The new bp Statistical Review of World Energy—what does it mean?

Posted on July 17, 2022 by Charles Morris

The bp Statistical Review of World Energy is a venerable survey of the world’s energy production and consumption—the oil giant has been publishing it yearly since 1952. It’s an extremely detailed report—it lists the amounts of energy generated and consumed, as well as the means of generation, for just about every country and region of the world. 

Above: A field of solar panels. Photo: Andreas Gücklhorn / Unsplash

The overall picture presents a mix of good news and bad. The good: renewable energy, led by wind and solar power, continues to see strong growth, and now accounts for 13% of total generation. The share of fossil fuels in the global energy mix is falling, albeit at a barely-measurable rate—fossils accounted for 82% of primary energy use in 2021, down from 83% in 2019 and 85% five years ago.

The bad: overall energy use is skyrocketing. Global primary energy use increased by almost 6% in 2021, more than reversing the sharp drop in consumption in lockdown year 2020. Primary energy use in 2021 is estimated to be around 1% above its 2019 level.

The ugly: coal is making a comeback. Coal consumption grew by over 6% in 2021, slightly above 2019 levels and its highest level since 2014.

The release of the latest edition of the Review has generated quite a few articles and comments. In particular, one chart, which depicts how the global mix of energy sources has changed over the last 21 years (see page 10 of the full report), has cropped up again and again on LinkedIn, with partisans on either side of the energy debate using it to support opposing opinions.

Techno-greenies point to the significant growth of renewable generation over this period, and say that the data shows that decarbonization is within reach. For fossil fans, the fact that the majority of the world’s energy still comes from fossil fuels proves that it will be impossible to replace fossil fuels.

The latter position is of course a logical absurdity. Some of our great-grandparents still used horses to get around, but that doesn’t mean our children will. New technologies replace old ones, and sometimes the transition is a fairly swift one. On the other hand, the fact that renewable generation has grown from nominal to substantial over the course of a decade doesn’t mean that the end of the Oil Age is at hand. Political and economic forces (to say nothing of geopolitical events such as wars and pandemics) can hold back new technologies for long periods—and bp and other deep-pocketed oil producers are working hard to do just that, whatever their marketing departments may say.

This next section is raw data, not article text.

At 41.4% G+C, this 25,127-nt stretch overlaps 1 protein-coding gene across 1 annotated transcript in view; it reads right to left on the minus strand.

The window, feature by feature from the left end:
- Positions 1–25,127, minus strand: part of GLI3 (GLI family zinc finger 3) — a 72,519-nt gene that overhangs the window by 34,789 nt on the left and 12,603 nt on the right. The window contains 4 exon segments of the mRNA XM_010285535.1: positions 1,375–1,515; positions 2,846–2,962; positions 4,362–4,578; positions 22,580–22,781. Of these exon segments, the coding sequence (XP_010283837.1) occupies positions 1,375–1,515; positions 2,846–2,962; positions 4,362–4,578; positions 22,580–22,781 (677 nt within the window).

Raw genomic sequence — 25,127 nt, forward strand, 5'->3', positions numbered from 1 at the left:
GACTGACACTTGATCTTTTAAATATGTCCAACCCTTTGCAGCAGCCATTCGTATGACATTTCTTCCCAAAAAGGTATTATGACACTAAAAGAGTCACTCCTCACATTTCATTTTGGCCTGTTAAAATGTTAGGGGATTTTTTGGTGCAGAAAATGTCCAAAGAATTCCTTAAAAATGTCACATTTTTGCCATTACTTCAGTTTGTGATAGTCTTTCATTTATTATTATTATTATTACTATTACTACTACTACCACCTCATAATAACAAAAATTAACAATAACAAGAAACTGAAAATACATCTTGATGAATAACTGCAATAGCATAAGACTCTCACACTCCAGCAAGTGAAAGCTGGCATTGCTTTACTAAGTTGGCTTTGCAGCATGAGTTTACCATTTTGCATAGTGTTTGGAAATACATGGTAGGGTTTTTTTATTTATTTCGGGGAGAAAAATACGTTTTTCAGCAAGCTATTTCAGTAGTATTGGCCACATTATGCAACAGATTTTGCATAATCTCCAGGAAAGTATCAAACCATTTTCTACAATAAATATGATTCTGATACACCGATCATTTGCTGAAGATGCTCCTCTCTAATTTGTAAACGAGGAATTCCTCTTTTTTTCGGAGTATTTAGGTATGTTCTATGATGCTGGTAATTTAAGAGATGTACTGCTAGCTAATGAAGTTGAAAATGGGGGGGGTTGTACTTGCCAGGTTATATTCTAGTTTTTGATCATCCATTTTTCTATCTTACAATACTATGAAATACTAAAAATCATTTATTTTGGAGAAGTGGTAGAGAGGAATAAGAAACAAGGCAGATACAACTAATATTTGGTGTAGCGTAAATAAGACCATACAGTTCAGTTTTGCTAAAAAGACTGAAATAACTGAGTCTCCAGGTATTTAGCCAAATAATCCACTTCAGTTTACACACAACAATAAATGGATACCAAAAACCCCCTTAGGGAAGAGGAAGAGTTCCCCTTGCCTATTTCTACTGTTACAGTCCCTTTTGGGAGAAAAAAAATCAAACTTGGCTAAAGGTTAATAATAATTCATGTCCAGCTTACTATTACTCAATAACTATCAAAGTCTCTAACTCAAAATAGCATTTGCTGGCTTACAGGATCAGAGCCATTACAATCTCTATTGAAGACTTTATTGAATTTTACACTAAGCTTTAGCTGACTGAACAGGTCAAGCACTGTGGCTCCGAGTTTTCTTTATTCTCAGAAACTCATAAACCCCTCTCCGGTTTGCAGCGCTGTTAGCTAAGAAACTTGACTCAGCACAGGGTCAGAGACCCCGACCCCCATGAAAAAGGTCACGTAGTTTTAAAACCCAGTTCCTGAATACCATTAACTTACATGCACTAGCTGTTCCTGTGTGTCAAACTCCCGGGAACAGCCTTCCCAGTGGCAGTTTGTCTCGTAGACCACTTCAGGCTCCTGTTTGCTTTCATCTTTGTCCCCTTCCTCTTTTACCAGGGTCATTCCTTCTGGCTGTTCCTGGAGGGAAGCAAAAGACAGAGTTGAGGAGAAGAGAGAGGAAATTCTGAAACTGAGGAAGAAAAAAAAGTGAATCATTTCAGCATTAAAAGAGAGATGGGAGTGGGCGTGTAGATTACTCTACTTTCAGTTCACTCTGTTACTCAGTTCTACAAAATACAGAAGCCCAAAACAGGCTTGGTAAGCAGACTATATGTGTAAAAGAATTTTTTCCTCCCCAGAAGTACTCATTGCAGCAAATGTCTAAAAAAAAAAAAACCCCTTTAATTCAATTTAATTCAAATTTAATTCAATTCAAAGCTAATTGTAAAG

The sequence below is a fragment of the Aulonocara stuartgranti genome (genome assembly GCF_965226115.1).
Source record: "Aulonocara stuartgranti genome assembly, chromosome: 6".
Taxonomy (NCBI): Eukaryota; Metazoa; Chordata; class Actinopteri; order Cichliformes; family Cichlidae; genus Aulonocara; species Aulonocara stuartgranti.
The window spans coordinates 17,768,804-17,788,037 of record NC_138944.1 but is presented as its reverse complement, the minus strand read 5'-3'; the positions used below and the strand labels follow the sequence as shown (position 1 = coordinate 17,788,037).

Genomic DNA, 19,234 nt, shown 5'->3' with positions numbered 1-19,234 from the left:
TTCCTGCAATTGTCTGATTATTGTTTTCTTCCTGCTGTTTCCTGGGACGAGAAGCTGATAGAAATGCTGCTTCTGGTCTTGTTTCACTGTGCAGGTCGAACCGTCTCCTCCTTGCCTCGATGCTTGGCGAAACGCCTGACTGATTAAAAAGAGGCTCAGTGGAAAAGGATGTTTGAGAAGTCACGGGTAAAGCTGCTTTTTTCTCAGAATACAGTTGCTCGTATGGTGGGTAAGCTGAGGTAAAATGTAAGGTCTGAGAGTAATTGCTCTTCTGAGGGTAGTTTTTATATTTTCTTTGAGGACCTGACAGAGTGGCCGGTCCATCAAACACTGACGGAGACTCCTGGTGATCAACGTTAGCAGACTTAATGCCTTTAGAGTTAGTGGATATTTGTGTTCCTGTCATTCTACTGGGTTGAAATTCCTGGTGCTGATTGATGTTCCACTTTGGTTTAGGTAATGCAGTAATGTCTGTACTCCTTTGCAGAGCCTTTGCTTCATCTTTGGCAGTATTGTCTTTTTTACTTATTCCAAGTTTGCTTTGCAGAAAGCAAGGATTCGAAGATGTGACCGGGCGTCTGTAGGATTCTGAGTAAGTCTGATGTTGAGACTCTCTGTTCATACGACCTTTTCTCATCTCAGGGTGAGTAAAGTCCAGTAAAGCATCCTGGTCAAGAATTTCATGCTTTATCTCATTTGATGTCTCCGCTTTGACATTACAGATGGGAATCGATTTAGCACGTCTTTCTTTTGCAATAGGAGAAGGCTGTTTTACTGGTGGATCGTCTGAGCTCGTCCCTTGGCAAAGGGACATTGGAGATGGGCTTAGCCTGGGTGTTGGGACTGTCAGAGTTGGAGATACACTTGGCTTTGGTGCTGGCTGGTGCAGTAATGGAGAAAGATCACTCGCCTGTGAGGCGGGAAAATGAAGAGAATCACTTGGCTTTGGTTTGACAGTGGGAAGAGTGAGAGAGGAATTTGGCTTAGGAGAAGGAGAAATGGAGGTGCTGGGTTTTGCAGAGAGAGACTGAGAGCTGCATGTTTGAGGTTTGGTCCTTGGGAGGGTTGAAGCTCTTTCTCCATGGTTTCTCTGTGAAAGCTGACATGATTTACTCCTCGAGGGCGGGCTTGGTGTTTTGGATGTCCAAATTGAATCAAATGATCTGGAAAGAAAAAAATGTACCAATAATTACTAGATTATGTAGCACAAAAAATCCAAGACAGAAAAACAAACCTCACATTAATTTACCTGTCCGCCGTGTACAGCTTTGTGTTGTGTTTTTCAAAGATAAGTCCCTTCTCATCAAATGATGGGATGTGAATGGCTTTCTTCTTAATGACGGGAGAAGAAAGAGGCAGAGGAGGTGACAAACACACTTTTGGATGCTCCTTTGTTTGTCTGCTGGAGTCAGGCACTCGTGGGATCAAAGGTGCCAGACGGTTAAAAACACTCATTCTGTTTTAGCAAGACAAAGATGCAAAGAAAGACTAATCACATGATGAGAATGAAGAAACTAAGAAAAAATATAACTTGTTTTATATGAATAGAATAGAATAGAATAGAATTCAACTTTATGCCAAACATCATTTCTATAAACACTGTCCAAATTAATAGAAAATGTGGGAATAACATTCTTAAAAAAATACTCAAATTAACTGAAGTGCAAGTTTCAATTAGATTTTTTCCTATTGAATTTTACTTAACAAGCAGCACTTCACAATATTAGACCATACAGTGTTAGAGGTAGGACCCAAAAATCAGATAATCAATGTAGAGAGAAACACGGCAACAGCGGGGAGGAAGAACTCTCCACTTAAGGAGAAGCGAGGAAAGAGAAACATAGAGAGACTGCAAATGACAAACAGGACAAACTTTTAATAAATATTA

And how is bp itself spinning the data? In a self-serving direction, of course.

A foreword to the report, written by Spencer Dale, bp’s Chief Economist, acknowledges “the need for the world to achieve a deep and rapid decarbonization consistent with meeting the Paris climate goals,” but also concedes that all the talk about reducing emissions has “yet to translate into tangible progress on the ground,” and that “the world remains on an unsustainable path.”

Furthermore, Mr. Dale insightfully notes that mankind is caught in an “energy trilemma.” Supply shortages and increasing prices are forcing decision-makers to choose among the conflicting priorities of energy security, affordability and lower carbon.

However, while acknowledging that low-carbon energy sources—wind and solar power—are viable today, the oil industry exec also touts “solutions” such as biofuels, hydrogen, carbon capture and storage, and “carbon dioxide removals,” which are widely seen as boondoggles intended to secure continued demand for oil and gas.

Furthermore, Mr. Dale fails to mention that bp and its industry colleagues put many times more effort into increasing oil production than they do into reducing emissions. Oil companies no longer pretend that they don’t believe climate change is happening—rather, they try to present themselves as responsibly working to solve the problem, and bp has been quite successful at crafting this “poacher-turned-gamekeeper” image. The company has become a major player in public EV charging in several global markets, and has also invested in wind energy. However, its green investments to date represent a tiny fraction of the money it pours into exploring new oil resources—to say nothing of the vast sums spent on lobbying and campaign contributions in order to discourage climate-related action by governments.

===

Source: bp Statistical Review of World Energy

Related Posts

As EV sales grow, new survey shows more and more US drivers want to go electric
Electric vehicle sales in the US are taking off—the latest report from Kelley Blue Book (via Cox Auto) shows that sales of pure EVs soared to 196,788 in the second quarter of 2022, a record high and a 13% increase from Q1.  Above:...
Read More
Mobile EV charging robot—brilliant, crazy or a little of both?
These days, we see a lot of new products and services designed to help provide convenient, scalable and cost-effective EV charging (and preferably to earn a profit for their makers). Some are brilliant, some are crazy, but we can’t reall...
Read More
Tesla alums' new company offers a solution to the towing problem
Towing is a bit of a new trick for EVs—Tesla’s Model X was the first model to officially offer towing capability at all. It’s a trick they need to perfect, however, as towing is mission-critical for some drivers. Above: Tesla Mode...
Read More

Posted in Big Oil, Climate Change, Fossil Fuels, Renewable Energy, Tesla Solar


Next

Previous

Join over 60,000 Tesla fans, enter your email to subscribe:

Accessories for Tesla